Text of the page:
Some early mornings, there’s a time when my body is still asleep but my mind is clear. I sneak from bed, fetch a tray of weak Earl Grey tea and I drift to my office to write. I can be productive at this time, especially wandering about my characters’ heads. Mid-morning, my husband will bring me a strong cup of builder’s tea and I’ll work on until lunchtime when I’ll nip over to the allotment to see if there’s anything to eat for lunch.
Other mornings, I fly from my bed, woken by foxes mashing up the lawn of daisies and weeds. I hiss out of the window, trying to scare them off. They're not concerned, staring at me as if to say ‘who do you think you are?’ before wandering off to sleep under the shed. Those mornings are best spent in my office moving post-it notes around, plotting at what stage an element of the story is revealed. I can do that for hours.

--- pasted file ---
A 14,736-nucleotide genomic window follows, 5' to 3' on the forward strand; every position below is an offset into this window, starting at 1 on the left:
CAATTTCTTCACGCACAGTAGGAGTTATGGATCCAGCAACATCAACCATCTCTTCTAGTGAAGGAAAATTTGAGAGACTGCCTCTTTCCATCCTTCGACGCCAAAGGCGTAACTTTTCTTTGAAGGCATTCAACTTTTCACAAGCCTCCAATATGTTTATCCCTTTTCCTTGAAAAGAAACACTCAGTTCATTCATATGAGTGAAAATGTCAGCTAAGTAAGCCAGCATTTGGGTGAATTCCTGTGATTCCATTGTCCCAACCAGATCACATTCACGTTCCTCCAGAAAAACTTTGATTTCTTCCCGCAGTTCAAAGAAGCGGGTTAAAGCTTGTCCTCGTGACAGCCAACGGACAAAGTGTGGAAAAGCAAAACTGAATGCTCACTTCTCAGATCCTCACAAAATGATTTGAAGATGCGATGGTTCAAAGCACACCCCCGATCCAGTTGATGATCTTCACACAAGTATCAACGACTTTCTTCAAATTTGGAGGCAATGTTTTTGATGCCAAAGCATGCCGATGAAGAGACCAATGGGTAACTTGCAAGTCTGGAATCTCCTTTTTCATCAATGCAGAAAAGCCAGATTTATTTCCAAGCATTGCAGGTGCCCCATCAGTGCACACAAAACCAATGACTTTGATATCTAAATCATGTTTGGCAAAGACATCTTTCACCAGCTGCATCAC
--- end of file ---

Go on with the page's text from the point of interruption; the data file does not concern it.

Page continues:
After lunch, I might pedal to the British Library if I’m researching something or prepare for a talk. I’m often asked to speak about my first novel, The Huntingfield Paintress, and I like to find an angle that’s particular to the audience I’m addressing. I like doing talks.
If we’ve got a gig that night (I’m a singer in The Scratch Band UK), I’ll find something to wear, grab my tambourine and head off, taking a notebook with me. There’s a long gap between the sound check and the performance so I might jot down thoughts about my current writing, perhaps a short story I'm developing.
If there’s isn’t a gig, I might meet my husband at a local music venue. It's small enough so you can almost touch the musicians. Or we might eat in the local Greek restaurant where people also play chess. Some nights, I’ll cook while my husband draws - he’s a cartoonist with constant deadlines - so I’ll chop and plot. By midnight, I’m asleep with my eye mask on and ear plugs in. Don’t want the foxes to wake me...
Wyld Dreamers by Pamela Holmes is published by Urbane Publications and is out now.
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